Earlier this month, our Boy Scout Troop camped on Whidbey Island at Fort Ebey State Park. We were in a group site located on a bluff with amazing views of Port Townsend, Fort Worden, Fort Flagler, the Puget Sound, the Strait of Juan de Fuca, and Canada. Friday night, we had gale force wind gusts, which made it a bit challenging to get all the tents up, but we managed.
Saturday dawned bright and clear with only an occasional shower. It was a great weekend and I was cooking for the Scoutmasters, which is always fun. The menu included a few favorites like biscuits and gravy, and cornbread, but I also field-tested a couple of new recipes, so in the coming weeks I’ll have some winners to share. The menu also included personal pizzas for lunch on Saturday, thanks to one of our scoutmasters.
Recently, Mr. Weddle purchased an Italia Artisan Pizza Oven from Camp Chef. It’s a self contained unit that hooks up to a propane tank. It can run on a 1lb disposable propane bottle or a standard bulk propane tank. It puts out 17,000 BTUs and oven temperatures can reach upwards of 700°F. And, it only weighs 47 pounds so it was easy to move.
It was designed to replicate the performance of a wood-fired brick oven from its double walled construction and specially designed burners to its ventilation and cordierite ceramic pizza stone. I’d say Camp Chef nailed it. The pizzas came out great! We were all very impressed.
I have to preface this by saying, in the five years I have known him, Mr. Weddle has never cooked on a campout. So, it was so much fun to see him get all excited to use this pizza oven and he, literally, took over my camp kitchen and personally made pizzas for all 10 of us scoutmasters, including himself. And, yes, that is a little pink rolling pin in his hand in the picture below. It was a gift from his beautiful wife so he could roll out his mini pizzas.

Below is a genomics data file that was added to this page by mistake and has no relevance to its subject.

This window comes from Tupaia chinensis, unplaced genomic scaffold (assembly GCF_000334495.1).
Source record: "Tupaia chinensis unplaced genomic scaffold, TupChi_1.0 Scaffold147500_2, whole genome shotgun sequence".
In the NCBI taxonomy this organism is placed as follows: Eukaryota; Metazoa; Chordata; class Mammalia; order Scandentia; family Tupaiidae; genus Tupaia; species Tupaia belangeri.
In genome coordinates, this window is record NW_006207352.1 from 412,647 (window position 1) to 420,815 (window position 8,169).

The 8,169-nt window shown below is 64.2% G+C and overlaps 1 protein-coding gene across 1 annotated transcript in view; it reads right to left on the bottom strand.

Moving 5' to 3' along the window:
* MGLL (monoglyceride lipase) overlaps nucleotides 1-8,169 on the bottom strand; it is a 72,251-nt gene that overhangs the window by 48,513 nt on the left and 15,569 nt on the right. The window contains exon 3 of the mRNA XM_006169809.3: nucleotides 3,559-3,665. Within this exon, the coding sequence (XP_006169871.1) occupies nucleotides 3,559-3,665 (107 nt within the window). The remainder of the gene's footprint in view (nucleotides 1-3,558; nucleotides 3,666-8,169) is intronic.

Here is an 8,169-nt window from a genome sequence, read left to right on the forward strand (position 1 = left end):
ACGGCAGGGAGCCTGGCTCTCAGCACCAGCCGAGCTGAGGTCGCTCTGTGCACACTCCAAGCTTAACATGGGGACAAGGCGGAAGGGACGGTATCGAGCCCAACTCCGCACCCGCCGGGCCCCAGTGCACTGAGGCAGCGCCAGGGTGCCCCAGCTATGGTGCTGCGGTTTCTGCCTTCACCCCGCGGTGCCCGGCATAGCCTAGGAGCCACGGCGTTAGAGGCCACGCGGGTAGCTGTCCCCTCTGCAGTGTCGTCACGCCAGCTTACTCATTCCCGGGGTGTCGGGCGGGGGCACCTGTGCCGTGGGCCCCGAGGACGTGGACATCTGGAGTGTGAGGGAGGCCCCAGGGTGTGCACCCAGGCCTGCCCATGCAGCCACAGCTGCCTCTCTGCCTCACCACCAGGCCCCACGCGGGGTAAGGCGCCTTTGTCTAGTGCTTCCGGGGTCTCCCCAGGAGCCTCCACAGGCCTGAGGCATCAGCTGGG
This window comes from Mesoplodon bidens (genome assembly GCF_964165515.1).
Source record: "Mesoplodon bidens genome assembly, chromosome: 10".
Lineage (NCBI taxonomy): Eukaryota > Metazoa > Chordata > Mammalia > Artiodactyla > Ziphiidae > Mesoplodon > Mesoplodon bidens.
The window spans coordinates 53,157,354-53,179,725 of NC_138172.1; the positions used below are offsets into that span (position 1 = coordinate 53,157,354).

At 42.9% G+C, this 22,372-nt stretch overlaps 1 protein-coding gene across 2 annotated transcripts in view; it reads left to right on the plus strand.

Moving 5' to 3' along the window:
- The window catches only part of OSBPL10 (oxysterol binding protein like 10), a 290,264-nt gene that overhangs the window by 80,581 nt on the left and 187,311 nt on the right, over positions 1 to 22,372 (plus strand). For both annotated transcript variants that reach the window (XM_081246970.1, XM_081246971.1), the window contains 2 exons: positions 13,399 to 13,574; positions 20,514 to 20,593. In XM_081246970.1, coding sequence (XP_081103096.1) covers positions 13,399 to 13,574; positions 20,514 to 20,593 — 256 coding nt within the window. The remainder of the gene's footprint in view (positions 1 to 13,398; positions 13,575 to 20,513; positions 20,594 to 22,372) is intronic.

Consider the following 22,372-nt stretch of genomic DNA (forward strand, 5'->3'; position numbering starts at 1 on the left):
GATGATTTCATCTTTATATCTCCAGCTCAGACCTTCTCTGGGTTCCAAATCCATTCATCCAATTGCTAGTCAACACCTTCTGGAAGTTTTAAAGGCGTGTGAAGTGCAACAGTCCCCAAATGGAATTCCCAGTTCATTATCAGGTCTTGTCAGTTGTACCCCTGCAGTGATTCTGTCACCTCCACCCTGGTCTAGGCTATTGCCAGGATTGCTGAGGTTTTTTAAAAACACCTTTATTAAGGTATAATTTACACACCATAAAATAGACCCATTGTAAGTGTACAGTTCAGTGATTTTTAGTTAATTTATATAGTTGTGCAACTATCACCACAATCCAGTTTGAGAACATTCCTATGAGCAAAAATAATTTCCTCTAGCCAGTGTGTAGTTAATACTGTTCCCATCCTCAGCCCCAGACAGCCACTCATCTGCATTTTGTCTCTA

He brought store-bought pizza dough and a couple different jars of pizza sauce. He brought a variety of meats and some shredded cheese. I provided more cheese and some vegetables because he doesn’t “do” vegetables. I’ve mentioned several times in previous blogs how I have to sneak them into whatever I am making. So, between the two of us and a couple of other scoutmasters, we had quite the variety of pizza toppings.
Mr. Weddle divided his dough and made personal-sized pizzas for each of us. He was able to bake two pizzas at a time, and they cooked pretty fast so it didn’t take long at all to make 10 pizzas. The dough was cooked, the toppings were hot, and the cheese was melted and gooey, just as it should be.
Because it was cold and windy, he did struggle a little with maintaining the air temperature inside the oven. As a result, the stone was a little hotter than it probably should have been. Some of the pizzas did get a wee bit black on the underside, but it didn’t affect the flavor too much.
Overall, I’d rule it a success and told Mr. Weddle his pizza oven was welcome in my camp kitchen any time!
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